The boom in domestic holidays fuelled a rebound in Britain's economy in August as bars, restaurants and festivals benefited from the easing of most remaining Covid restrictions during the height of summer.
the office for national statistics ( ons ) said gross domestic product rose by 0.4 % in august compared with the previous month as consumers increased their spending on leisure during the first full month without domestic government restrictions in england.
However, the ONS cut its growth estimate for July from a monthly rise of 0.1 % to a fall of the same amount after fresh economic data revealed a worse hit for car manufacturing caused by global supply chain problems and shortages in computer chips, also known as semiconductors.
Reflecting a boom for holidaying in the UK while international travel restrictions largely remained in place, the latest snapshot showed activity in accommodation and food services, as well as the arts, entertainment and recreation, contributed the most to growth in the service sector of the economy.
The accommodation sector grew by 23 % on the month, driven by spending at hotels and campsites during the key month of the school holidays for holiday destinations across the country.
Although air transport continued to expand as restrictions on foreign travel were gradually lifted – taking off by 27.5 % in August – the figures showed activity remained 75 % below pre-Covid levels.
Kevin Brown of the investment manager Scottish Friendly said the GDP figures were positive on face value but served as a reminder of the pressures bearing down on the British economy during a burgeoning cost of living crisis.
Challenges from soaring prices and shortages of materials including steel, concrete, timber and glass dragged down the construction sector, with output falling by 0.2 % in August after a 1 % drop in July.
In a sign of continuing pressure on the economy, separate figures showed severe shortages of lorry drivers and supply chain disruption weighed heavily on UK trade volumes in August.
The ONS said goods exports fell by £1.3bn, or 4.6 %, from a month earlier, and were driven by a sharp decline in shipments of cars and mechanical power generators to the EU and the rest of the world.
Paul Craig, a portfolio manager at Quilter Investors, said supply problems would no doubt weaken growth expectations for the months ahead as disruption caused by the coronavirus and Brexit dragged on the economy.
"The creaking UK economy is taking its time to spring back to life.
The problems lie now not with demand but with supply.
Acute labour shortages in several pockets of the economy along with chronic skills shortages have the potential to frustrate the economic recovery, and could well dampen any expectations for a strong economic revival over the winter months," he said.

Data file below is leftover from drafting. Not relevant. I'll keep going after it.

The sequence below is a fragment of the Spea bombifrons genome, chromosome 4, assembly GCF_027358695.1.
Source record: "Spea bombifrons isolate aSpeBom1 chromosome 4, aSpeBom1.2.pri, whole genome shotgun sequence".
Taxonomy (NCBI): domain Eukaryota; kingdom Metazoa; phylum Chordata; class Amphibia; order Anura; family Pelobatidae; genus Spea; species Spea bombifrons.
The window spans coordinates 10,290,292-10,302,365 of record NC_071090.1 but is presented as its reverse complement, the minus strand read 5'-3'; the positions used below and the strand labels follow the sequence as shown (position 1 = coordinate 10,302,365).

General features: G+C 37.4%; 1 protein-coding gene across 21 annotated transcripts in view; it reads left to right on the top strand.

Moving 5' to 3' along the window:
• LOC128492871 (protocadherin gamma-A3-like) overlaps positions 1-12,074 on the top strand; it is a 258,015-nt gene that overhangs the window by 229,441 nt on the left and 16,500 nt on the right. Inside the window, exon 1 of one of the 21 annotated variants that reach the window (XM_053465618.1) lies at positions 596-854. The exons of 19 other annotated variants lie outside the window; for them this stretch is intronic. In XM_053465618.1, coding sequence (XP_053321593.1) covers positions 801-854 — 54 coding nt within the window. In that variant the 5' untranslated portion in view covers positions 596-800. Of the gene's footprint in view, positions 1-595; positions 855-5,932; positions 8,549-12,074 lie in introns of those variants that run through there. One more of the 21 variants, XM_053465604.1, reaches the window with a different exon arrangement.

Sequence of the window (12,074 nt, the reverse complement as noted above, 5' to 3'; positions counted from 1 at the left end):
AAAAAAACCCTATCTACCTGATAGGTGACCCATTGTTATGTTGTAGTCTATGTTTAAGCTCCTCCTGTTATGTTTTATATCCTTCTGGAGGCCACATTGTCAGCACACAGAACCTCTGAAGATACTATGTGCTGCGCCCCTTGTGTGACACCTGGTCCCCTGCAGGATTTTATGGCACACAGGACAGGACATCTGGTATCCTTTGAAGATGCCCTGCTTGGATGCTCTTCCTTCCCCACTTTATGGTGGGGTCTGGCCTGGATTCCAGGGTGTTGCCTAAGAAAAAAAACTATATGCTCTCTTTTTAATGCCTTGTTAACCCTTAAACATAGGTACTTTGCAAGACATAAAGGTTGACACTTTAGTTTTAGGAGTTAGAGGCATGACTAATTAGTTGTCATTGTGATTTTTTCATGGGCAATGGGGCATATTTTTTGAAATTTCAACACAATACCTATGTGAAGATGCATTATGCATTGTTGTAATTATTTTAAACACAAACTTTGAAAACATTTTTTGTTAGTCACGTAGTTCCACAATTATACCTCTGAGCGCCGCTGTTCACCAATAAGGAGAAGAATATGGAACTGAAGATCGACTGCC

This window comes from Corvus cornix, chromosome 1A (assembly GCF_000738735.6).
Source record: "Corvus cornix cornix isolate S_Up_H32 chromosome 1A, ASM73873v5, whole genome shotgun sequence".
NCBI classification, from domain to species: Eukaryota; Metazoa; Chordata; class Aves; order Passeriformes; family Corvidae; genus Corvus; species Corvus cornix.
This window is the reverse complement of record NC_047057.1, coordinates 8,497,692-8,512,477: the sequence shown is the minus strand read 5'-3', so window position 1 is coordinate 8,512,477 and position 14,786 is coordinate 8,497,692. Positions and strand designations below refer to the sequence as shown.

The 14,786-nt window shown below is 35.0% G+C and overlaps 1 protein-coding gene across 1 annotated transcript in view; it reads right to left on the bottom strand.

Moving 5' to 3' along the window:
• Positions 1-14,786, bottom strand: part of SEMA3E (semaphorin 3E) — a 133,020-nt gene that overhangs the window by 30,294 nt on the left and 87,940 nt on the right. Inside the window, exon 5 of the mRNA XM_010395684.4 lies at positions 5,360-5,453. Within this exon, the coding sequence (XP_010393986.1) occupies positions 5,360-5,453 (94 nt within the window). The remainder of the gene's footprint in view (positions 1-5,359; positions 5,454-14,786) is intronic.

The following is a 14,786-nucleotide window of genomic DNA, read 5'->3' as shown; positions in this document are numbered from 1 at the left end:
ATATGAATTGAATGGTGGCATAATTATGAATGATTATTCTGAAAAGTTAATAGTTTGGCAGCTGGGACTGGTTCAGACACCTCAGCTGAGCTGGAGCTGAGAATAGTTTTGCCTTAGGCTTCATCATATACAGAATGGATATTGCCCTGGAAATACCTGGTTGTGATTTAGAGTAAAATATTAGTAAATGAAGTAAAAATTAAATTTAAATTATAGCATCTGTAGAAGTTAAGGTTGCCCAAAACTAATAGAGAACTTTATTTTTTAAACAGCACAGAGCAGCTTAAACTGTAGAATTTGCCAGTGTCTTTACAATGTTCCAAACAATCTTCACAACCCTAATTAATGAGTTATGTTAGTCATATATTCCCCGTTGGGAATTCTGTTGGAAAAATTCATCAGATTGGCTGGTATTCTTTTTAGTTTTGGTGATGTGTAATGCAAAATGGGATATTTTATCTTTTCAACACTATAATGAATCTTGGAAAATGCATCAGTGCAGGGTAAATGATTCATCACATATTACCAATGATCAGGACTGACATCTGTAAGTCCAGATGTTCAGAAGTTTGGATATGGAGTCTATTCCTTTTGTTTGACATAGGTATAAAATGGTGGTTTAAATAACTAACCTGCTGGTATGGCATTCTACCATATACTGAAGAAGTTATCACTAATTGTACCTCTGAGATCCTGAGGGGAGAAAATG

The UK economy grew by 0.4 % in August as more people dined out, went on holiday and attended music festivals.
"The economy picked up in August as bars, restaurants and festivals benefited from the first full month without Covid-19 restrictions in England," said Darren Morgan, director of economic statistics at the ONS.
"However, later and slightly weaker data from a number of industries now mean we estimate the economy fell a little overall in July."
Emma-Lou Montgomery associate director at Fidelity International, said that while August's growth "marks a small rebound" on July, "the worry remains that economic growth won't even be in touching distance of pre-pandemic levels until well into next year".
"But with households facing steep price rises for everyday items, from the food shop through to the gas bill, there will be little desire- or capacity- to spend, spend, spend."
What's becoming increasingly clear, is that it's not a lack of demand for goods and services that's holding the recovery back but the inability of firms to supply that demand.
A big part of the reason?
But they can't meet more orders, partly because of a shortage of materials in August ( for example, wood and steel ) and partly because of a shortage of skilled staff.
The ONS reports evidence that the shortage of haulage drivers is slowing down industries from pharmaceuticals to electric lighting.
Exports of goods, too, are down by 13 % compared with 2018.
Some of these shortages may be due to supply bottlenecks related to the post-pandemic global surge in activity.
But without doubt some, notably the ongoing shortage of lorry drivers, are in large part related to Brexit.
Paul Dales, chief UK economist at Capital Economics, said : "Such drags may have become more widespread and significant in September and October, with the fuel crisis preventing some people from getting to work."